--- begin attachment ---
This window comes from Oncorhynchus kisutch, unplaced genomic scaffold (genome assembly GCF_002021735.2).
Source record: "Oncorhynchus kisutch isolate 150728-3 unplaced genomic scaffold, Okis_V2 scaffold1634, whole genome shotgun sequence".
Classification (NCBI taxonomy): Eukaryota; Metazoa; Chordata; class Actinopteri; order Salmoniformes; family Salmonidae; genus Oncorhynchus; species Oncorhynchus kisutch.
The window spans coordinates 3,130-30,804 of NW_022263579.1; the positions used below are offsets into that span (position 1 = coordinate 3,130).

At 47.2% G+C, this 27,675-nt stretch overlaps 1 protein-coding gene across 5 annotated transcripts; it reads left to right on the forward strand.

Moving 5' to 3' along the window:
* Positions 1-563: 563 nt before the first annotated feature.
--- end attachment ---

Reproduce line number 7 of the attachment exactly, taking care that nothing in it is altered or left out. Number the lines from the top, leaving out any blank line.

* Positions 1-563: 563 nt before the first annotated feature.